Model of a londi with tanja sail, 1889.

Londe or londi is a traditional boat from North Sulawesi, Indonesia. They are thought to have existed since 1500s,[1] developed from ancient Sangir islands boat called bininta which is now enshrined in the symbol of the region of Sangir Islands District.[2]


The bininta, a type of prahu which has been used before the arrival of the Europeans.

They are about 5 m in length,[2] generally they are driven by paddle but sail may also used.[3][4] Modern londe can be equipped with an outboard motor.[4] The sail can be of tanja, lete, or lug sail type.[5] Sometimes they are 25–30 ft (7.6-9.1 m) long with 30 in (76.2 cm) beam.[6] They are usually operated by 1-3 men,[2][4] but large ones could carry 5 men.[7] A londe can be identified by its unique bow and stern. A kind of "horn" pokes out from the bottom of the bow protruding forward and curling upwards like an elephant tusk. At the stern the horn is not so prominent but the form can be seen, protruding backward.[8] Its supposed predecessor, bininta, had its bow and stern a horn that pokes toward the front and back.[2] Another distinguishing feature from other outrigger canoe, the londe has different bahateng (outrigger boom/beam) on the front and the back.[8] The fore boom is a strongly curved piece of wood lashed to the atiq (outrigger float made of bamboo) without a tadiq (the linking piece between bahateng and atiq).[8][3] The atiq is made by two or three pieces of thick bamboo lashed together.[3] While the aft boom is a straight piece of wood linked to the atiq with a curved rattan tadiq, the so-called S-shaped Halmaheran attachment.[8][3] Londe is constructed with added planks on the side of its mahera (dugout base).[8] The main material is nantu/nato wood, gopasa wood, or kapuraca wood.[9] With a fair wind, londe can go very fast but somewhat difficult to tack and cannot sail very close to the wind.[6]


Londe of Sangir island.

In decades of 80s londe boats are still widely found along the coast through Manado from Ranayapo, Poopo, Sario (Manado), Likupang to Batulubang near Bitung. Also found in Barangka, Tahuna, Naha and Lirung in the Sangihe Islands. The londe boat at that time was a sailboat used extensively in Sangir fisherman settlements.[10] In 2012, on Miangas Island, the outermost island on the border with the Philippines, there are still many londe boats.[11] However, in the same year, on the island of Marore in the Talaud Islands londe is no longer found which according to local residents there are many on the island in the past.[11][12]

The extinction of a londe boat is not because fishermen no longer need boats of the same size and functionality. The londe type began to become extinct because fishermen now no longer need the function of the "horns", so they no longer order such boats. The horns were used as a place to hold, to rest, or to look into the sea at the time of collecting or capturing fishes by diving.[10]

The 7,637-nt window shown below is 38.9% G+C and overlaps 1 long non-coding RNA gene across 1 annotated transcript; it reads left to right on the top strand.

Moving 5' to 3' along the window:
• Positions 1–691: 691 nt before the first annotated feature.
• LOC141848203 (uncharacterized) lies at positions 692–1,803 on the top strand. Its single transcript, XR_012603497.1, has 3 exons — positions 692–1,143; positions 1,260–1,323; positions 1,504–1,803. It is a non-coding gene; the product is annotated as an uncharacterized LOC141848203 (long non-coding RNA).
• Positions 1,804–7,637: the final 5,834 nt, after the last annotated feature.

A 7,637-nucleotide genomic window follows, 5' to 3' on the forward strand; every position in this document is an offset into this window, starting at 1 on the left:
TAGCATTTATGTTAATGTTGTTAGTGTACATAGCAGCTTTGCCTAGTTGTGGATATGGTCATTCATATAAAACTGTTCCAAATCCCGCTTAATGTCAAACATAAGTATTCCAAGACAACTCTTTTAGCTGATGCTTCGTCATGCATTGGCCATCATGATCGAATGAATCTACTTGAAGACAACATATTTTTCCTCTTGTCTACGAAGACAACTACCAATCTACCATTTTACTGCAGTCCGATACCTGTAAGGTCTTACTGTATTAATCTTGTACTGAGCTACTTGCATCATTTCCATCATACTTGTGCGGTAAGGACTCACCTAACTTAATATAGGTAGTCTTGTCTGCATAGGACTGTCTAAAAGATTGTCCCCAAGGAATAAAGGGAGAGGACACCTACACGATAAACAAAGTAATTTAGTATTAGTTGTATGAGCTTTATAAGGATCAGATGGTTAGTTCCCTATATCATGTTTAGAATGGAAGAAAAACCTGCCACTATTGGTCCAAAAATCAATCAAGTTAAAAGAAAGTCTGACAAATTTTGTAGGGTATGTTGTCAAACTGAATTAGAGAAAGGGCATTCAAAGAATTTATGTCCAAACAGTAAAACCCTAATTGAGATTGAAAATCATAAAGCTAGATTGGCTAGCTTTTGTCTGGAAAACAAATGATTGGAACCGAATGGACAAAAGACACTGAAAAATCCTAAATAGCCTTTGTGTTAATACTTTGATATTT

See also


  1. ^ Walukow, Alffian (2009). Kebudayaan Sangihe. Lenganeng.((cite book)): CS1 maint: location missing publisher (link)
  2. ^ a b c d Salam (2018). p. 4.
  3. ^ a b c d Haddon, Alfred Cort (1920). The Outriggers of Indonesian Canoes. London: Royal Anthropological Institute of Great Britain and Ireland.
  4. ^ a b c Kearifan Tradisional Masyarakat Nelayan Kampung Batunderang Yang Berkaitan dengan Pemeliharaan Lingkungan Alam di Kabupaten Kepulauan Sangihe - Sulawesi Utara (in Indonesian). Direktorat Jenderal Kebudayaan. 2007-01-01.
  5. ^ Salam (2018). p. 7.
  6. ^ a b Hickson, Sydney John (1889). A naturalist in north Celebes : a narrative of travels in Minahassa, the Sangir and Talaut Islands, with notices of the fauna, flora and ethnology of the districts visited. London: J. Murray.
  7. ^ "Ini Program Pemberdayaan Nelayan Pengganti Tradisi Bahari 'Seke-Maneke' di Kepulauan Sangihe [2]". Mongabay Environmental News. 2019-12-29. Retrieved 2020-05-02.
  8. ^ a b c d e Salam (2018). p. 6.
  9. ^ Majalah Tabea (in Indonesian). steven.
  10. ^ a b Masengi W. K. A. and Keishi Shibata (1990). JIN. 83. p. 203–211.
  11. ^ a b Hoetagaol S. M., N. S. A. Sumampouw, J. Parauba, R. Tuage and M. Pontororing (2012). Studi tentang Aspek-aspek Sosial-budaya Masyarakat Daerah Perbatasan: Studi Kasus Masyarakat di Pulau Miangas. Manado: KEPEL Press Balai Pelestarian Nilai Budaya Manado.
  12. ^ Ulaen A. J., P. Nugrahini, C. Setiawan, A. Dukalang and Alinabur (2012). Studi tentang Sosial Budaya Masyarakat Daerah Perbatasan: Studi Kasus Masyarakat Pulau Marore Kabupaten Kepulauan Sangihe. Manado: KEPEL Press Balai Pelestarian Nilai Budaya Manado.

Further reading